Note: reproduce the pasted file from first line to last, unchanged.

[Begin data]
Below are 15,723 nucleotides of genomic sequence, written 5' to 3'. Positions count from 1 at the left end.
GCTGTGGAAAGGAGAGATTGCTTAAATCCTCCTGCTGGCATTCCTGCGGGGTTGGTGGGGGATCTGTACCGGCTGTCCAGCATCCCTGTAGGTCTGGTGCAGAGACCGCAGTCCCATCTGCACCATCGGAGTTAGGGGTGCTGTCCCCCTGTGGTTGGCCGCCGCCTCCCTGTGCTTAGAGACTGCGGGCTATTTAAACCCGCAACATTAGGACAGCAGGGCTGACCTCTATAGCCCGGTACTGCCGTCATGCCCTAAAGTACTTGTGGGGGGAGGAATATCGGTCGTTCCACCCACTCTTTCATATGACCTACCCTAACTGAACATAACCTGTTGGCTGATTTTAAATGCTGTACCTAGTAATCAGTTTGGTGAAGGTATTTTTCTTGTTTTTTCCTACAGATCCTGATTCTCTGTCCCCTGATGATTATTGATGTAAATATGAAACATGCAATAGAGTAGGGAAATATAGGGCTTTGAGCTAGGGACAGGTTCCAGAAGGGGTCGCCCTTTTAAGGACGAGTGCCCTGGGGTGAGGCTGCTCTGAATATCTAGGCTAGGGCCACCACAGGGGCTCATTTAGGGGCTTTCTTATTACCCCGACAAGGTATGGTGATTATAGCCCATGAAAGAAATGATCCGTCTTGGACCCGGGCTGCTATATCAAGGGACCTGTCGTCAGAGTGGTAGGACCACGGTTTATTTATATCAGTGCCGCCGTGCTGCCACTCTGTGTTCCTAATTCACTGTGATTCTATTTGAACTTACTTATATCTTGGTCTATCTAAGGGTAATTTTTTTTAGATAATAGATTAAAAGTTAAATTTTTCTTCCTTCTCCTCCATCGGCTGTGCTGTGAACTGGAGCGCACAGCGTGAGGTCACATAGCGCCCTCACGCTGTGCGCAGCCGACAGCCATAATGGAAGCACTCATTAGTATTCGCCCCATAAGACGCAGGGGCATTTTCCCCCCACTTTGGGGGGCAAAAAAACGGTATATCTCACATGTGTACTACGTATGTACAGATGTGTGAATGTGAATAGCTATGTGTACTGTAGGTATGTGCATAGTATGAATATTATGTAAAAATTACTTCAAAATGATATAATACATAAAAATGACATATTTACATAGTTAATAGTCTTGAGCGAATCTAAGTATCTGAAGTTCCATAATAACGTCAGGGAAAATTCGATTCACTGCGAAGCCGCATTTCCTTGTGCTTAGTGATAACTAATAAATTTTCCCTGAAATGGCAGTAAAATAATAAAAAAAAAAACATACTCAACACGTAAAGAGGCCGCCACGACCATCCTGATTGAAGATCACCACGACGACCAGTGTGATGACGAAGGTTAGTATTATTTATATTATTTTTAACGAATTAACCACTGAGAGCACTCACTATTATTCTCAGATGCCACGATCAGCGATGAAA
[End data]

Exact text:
Below are 15,723 nucleotides of genomic sequence, written 5' to 3'. Positions count from 1 at the left end.
GCTGTGGAAAGGAGAGATTGCTTAAATCCTCCTGCTGGCATTCCTGCGGGGTTGGTGGGGGATCTGTACCGGCTGTCCAGCATCCCTGTAGGTCTGGTGCAGAGACCGCAGTCCCATCTGCACCATCGGAGTTAGGGGTGCTGTCCCCCTGTGGTTGGCCGCCGCCTCCCTGTGCTTAGAGACTGCGGGCTATTTAAACCCGCAACATTAGGACAGCAGGGCTGACCTCTATAGCCCGGTACTGCCGTCATGCCCTAAAGTACTTGTGGGGGGAGGAATATCGGTCGTTCCACCCACTCTTTCATATGACCTACCCTAACTGAACATAACCTGTTGGCTGATTTTAAATGCTGTACCTAGTAATCAGTTTGGTGAAGGTATTTTTCTTGTTTTTTCCTACAGATCCTGATTCTCTGTCCCCTGATGATTATTGATGTAAATATGAAACATGCAATAGAGTAGGGAAATATAGGGCTTTGAGCTAGGGACAGGTTCCAGAAGGGGTCGCCCTTTTAAGGACGAGTGCCCTGGGGTGAGGCTGCTCTGAATATCTAGGCTAGGGCCACCACAGGGGCTCATTTAGGGGCTTTCTTATTACCCCGACAAGGTATGGTGATTATAGCCCATGAAAGAAATGATCCGTCTTGGACCCGGGCTGCTATATCAAGGGACCTGTCGTCAGAGTGGTAGGACCACGGTTTATTTATATCAGTGCCGCCGTGCTGCCACTCTGTGTTCCTAATTCACTGTGATTCTATTTGAACTTACTTATATCTTGGTCTATCTAAGGGTAATTTTTTTTAGATAATAGATTAAAAGTTAAATTTTTCTTCCTTCTCCTCCATCGGCTGTGCTGTGAACTGGAGCGCACAGCGTGAGGTCACATAGCGCCCTCACGCTGTGCGCAGCCGACAGCCATAATGGAAGCACTCATTAGTATTCGCCCCATAAGACGCAGGGGCATTTTCCCCCCACTTTGGGGGGCAAAAAAACGGTATATCTCACATGTGTACTACGTATGTACAGATGTGTGAATGTGAATAGCTATGTGTACTGTAGGTATGTGCATAGTATGAATATTATGTAAAAATTACTTCAAAATGATATAATACATAAAAATGACATATTTACATAGTTAATAGTCTTGAGCGAATCTAAGTATCTGAAGTTCCATAATAACGTCAGGGAAAATTCGATTCACTGCGAAGCCGCATTTCCTTGTGCTTAGTGATAACTAATAAATTTTCCCTGAAATGGCAGTAAAATAATAAAAAAAAAAACATACTCAACACGTAAAGAGGCCGCCACGACCATCCTGATTGAAGATCACCACGACGACCAGTGTGATGACGAAGGTTAGTATTATTTATATTATTTTTAACGAATTAACCACTGAGAGCACTCACTATTATTCTCAGATGCCACGATCAGCGATGAAA